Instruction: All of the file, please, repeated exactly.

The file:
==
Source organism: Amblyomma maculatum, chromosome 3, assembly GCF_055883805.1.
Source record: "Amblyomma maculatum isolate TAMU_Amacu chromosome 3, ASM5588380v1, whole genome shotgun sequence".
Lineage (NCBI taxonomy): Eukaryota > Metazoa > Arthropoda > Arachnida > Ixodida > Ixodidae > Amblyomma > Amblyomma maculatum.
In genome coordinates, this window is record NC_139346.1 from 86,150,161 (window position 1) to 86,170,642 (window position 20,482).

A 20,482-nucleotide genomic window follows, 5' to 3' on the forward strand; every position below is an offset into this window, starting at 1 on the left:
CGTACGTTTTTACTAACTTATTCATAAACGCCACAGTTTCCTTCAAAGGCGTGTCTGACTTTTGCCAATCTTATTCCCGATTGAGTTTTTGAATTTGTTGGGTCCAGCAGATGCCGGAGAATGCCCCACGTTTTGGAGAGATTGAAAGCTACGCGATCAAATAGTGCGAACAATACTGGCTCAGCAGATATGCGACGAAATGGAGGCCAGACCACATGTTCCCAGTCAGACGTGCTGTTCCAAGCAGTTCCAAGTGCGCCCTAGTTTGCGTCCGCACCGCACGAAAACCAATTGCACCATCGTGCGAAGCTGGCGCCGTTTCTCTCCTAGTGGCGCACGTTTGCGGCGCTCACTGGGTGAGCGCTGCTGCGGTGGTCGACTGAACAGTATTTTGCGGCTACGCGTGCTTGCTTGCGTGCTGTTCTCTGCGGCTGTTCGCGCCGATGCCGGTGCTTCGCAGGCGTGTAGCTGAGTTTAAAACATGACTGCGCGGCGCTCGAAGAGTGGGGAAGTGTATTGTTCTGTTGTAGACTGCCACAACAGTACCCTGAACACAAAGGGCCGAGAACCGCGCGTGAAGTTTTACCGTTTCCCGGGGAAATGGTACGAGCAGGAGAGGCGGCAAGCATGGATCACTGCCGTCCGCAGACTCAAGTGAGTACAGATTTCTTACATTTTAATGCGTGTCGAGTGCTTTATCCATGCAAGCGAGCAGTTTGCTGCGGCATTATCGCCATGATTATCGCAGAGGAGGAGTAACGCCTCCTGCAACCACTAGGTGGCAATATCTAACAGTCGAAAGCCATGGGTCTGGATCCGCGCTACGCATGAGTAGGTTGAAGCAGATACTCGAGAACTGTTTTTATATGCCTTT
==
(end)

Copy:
Source organism: Amblyomma maculatum, chromosome 3, assembly GCF_055883805.1.
Source record: "Amblyomma maculatum isolate TAMU_Amacu chromosome 3, ASM5588380v1, whole genome shotgun sequence".
Lineage (NCBI taxonomy): Eukaryota > Metazoa > Arthropoda > Arachnida > Ixodida > Ixodidae > Amblyomma > Amblyomma maculatum.
In genome coordinates, this window is record NC_139346.1 from 86,150,161 (window position 1) to 86,170,642 (window position 20,482).

A 20,482-nucleotide genomic window follows, 5' to 3' on the forward strand; every position below is an offset into this window, starting at 1 on the left:
CGTACGTTTTTACTAACTTATTCATAAACGCCACAGTTTCCTTCAAAGGCGTGTCTGACTTTTGCCAATCTTATTCCCGATTGAGTTTTTGAATTTGTTGGGTCCAGCAGATGCCGGAGAATGCCCCACGTTTTGGAGAGATTGAAAGCTACGCGATCAAATAGTGCGAACAATACTGGCTCAGCAGATATGCGACGAAATGGAGGCCAGACCACATGTTCCCAGTCAGACGTGCTGTTCCAAGCAGTTCCAAGTGCGCCCTAGTTTGCGTCCGCACCGCACGAAAACCAATTGCACCATCGTGCGAAGCTGGCGCCGTTTCTCTCCTAGTGGCGCACGTTTGCGGCGCTCACTGGGTGAGCGCTGCTGCGGTGGTCGACTGAACAGTATTTTGCGGCTACGCGTGCTTGCTTGCGTGCTGTTCTCTGCGGCTGTTCGCGCCGATGCCGGTGCTTCGCAGGCGTGTAGCTGAGTTTAAAACATGACTGCGCGGCGCTCGAAGAGTGGGGAAGTGTATTGTTCTGTTGTAGACTGCCACAACAGTACCCTGAACACAAAGGGCCGAGAACCGCGCGTGAAGTTTTACCGTTTCCCGGGGAAATGGTACGAGCAGGAGAGGCGGCAAGCATGGATCACTGCCGTCCGCAGACTCAAGTGAGTACAGATTTCTTACATTTTAATGCGTGTCGAGTGCTTTATCCATGCAAGCGAGCAGTTTGCTGCGGCATTATCGCCATGATTATCGCAGAGGAGGAGTAACGCCTCCTGCAACCACTAGGTGGCAATATCTAACAGTCGAAAGCCATGGGTCTGGATCCGCGCTACGCATGAGTAGGTTGAAGCAGATACTCGAGAACTGTTTTTATATGCCTTT